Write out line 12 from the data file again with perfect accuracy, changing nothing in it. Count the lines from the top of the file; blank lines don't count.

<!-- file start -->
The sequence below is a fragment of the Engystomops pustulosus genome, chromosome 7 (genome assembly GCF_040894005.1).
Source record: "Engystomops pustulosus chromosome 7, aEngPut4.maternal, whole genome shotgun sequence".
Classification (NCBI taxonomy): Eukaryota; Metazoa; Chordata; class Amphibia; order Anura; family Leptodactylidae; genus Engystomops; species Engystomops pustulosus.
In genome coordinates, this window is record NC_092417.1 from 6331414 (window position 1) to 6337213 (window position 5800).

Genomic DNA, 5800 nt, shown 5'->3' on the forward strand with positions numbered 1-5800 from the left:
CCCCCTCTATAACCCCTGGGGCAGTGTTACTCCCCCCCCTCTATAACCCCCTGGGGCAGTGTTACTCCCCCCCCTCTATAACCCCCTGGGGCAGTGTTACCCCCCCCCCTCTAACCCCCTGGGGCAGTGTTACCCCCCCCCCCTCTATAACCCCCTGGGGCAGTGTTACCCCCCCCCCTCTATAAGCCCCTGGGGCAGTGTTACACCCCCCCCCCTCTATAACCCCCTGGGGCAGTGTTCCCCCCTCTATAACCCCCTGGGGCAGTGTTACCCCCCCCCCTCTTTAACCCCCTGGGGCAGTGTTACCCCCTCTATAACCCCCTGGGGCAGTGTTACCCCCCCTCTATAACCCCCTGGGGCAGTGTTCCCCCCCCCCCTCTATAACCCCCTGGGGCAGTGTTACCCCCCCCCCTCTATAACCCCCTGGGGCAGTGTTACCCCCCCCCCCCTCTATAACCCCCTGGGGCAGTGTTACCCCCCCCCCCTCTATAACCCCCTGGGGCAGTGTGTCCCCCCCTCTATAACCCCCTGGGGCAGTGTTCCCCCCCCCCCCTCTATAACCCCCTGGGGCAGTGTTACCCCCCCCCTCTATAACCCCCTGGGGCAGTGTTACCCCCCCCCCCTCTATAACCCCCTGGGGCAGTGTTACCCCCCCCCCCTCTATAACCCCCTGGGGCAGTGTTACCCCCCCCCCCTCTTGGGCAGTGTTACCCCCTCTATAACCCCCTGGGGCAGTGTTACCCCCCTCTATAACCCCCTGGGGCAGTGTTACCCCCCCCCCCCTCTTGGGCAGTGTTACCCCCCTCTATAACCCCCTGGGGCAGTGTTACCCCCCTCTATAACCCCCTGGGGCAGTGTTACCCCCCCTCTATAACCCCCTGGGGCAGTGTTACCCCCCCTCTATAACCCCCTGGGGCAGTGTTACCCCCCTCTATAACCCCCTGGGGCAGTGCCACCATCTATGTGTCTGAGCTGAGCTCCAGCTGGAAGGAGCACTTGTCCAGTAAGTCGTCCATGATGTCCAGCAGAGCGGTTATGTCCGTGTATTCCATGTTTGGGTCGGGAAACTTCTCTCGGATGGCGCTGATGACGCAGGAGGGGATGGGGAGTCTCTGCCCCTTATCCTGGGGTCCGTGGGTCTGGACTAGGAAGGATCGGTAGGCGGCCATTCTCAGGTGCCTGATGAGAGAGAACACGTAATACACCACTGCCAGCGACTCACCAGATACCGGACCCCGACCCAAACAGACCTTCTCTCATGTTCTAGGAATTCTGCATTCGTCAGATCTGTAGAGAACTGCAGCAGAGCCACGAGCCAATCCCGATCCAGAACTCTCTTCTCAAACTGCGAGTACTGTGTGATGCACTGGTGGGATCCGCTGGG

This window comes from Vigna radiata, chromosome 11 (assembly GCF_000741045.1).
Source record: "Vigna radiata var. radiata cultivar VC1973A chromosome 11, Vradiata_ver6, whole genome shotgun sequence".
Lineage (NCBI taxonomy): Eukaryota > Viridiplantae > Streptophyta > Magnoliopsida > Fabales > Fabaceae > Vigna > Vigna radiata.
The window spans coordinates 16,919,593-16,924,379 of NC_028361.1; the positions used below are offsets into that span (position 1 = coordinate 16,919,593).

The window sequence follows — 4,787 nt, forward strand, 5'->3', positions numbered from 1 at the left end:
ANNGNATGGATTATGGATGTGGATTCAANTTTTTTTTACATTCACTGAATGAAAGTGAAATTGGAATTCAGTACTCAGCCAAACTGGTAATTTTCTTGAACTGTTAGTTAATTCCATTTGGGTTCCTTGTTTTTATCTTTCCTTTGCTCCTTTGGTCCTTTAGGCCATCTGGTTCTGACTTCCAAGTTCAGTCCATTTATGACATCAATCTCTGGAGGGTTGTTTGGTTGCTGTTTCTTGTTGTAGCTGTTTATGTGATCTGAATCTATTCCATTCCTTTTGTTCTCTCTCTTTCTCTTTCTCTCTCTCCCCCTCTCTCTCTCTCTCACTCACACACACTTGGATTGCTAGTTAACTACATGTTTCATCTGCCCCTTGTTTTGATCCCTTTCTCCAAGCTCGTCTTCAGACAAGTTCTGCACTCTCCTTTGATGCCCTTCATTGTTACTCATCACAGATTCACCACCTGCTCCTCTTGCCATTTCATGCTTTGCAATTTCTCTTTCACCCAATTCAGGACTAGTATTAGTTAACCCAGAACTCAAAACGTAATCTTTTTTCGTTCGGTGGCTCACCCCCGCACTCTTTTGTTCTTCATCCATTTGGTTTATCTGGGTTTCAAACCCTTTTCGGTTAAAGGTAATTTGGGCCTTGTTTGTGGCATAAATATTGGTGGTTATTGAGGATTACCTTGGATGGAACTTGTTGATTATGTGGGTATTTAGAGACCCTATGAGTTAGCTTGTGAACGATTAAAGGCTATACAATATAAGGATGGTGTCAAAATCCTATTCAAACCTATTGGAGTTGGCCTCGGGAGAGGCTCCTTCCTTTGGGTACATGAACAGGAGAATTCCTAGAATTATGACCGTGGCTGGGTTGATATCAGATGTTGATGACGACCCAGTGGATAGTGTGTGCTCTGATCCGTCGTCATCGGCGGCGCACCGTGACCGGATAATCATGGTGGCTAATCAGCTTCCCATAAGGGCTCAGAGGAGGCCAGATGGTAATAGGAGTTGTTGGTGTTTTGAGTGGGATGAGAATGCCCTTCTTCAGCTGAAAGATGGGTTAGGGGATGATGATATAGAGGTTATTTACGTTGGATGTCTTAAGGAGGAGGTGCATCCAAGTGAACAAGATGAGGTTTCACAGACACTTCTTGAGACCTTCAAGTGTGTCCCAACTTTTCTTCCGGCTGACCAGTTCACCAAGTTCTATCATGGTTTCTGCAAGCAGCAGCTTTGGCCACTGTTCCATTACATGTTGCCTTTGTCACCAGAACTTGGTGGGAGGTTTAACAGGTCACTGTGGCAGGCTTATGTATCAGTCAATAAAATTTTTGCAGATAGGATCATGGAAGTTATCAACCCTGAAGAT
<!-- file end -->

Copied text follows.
ANNGNATGGATTATGGATGTGGATTCAANTTTTTTTTACATTCACTGAATGAAAGTGAAATTGGAATTCAGTACTCAGCCAAACTGGTAATTTTCTTGAACTGTTAGTTAATTCCATTTGGGTTCCTTGTTTTTATCTTTCCTTTGCTCCTTTGGTCCTTTAGGCCATCTGGTTCTGACTTCCAAGTTCAGTCCATTTATGACATCAATCTCTGGAGGGTTGTTTGGTTGCTGTTTCTTGTTGTAGCTGTTTATGTGATCTGAATCTATTCCATTCCTTTTGTTCTCTCTCTTTCTCTTTCTCTCTCTCCCCCTCTCTCTCTCTCTCACTCACACACACTTGGATTGCTAGTTAACTACATGTTTCATCTGCCCCTTGTTTTGATCCCTTTCTCCAAGCTCGTCTTCAGACAAGTTCTGCACTCTCCTTTGATGCCCTTCATTGTTACTCATCACAGATTCACCACCTGCTCCTCTTGCCATTTCATGCTTTGCAATTTCTCTTTCACCCAATTCAGGACTAGTATTAGTTAACCCAGAACTCAAAACGTAATCTTTTTTCGTTCGGTGGCTCACCCCCGCACTCTTTTGTTCTTCATCCATTTGGTTTATCTGGGTTTCAAACCCTTTTCGGTTAAAGGTAATTTGGGCCTTGTTTGTGGCATAAATATTGGTGGTTATTGAGGATTACCTTGGATGGAACTTGTTGATTATGTGGGTATTTAGAGACCCTATGAGTTAGCTTGTGAACGATTAAAGGCTATACAATATAAGGATGGTGTCAAAATCCTATTCAAACCTATTGGAGTTGGCCTCGGGAGAGGCTCCTTCCTTTGGGTACATGAACAGGAGAATTCCTAGAATTATGACCGTGGCTGGGTTGATATCAGATGTTGATGACGACCCAGTGGATAGTGTGTGCTCTGATCCGTCGTCATCGGCGGCGCACCGTGACCGGATAATCATGGTGGCTAATCAGCTTCCCATAAGGGCTCAGAGGAGGCCAGATGGTAATAGGAGTTGTTGGTGTTTTGAGTGGGATGAGAATGCCCTTCTTCAGCTGAAAGATGGGTTAGGGGATGATGATATAGAGGTTATTTACGTTGGATGTCTTAAGGAGGAGGTGCATCCAAGTGAACAAGATGAGGTTTCACAGACACTTCTTGAGACCTTCAAGTGTGTCCCAACTTTTCTTCCGGCTGACCAGTTCACCAAGTTCTATCATGGTTTCTGCAAGCAGCAGCTTTGGCCACTGTTCCATTACATGTTGCCTTTGTCACCAGAACTTGGTGGGAGGTTTAACAGGTCACTGTGGCAGGCTTATGTATCAGTCAATAAAATTTTTGCAGATAGGATCATGGAAGTTATCAACCCTGAAGAT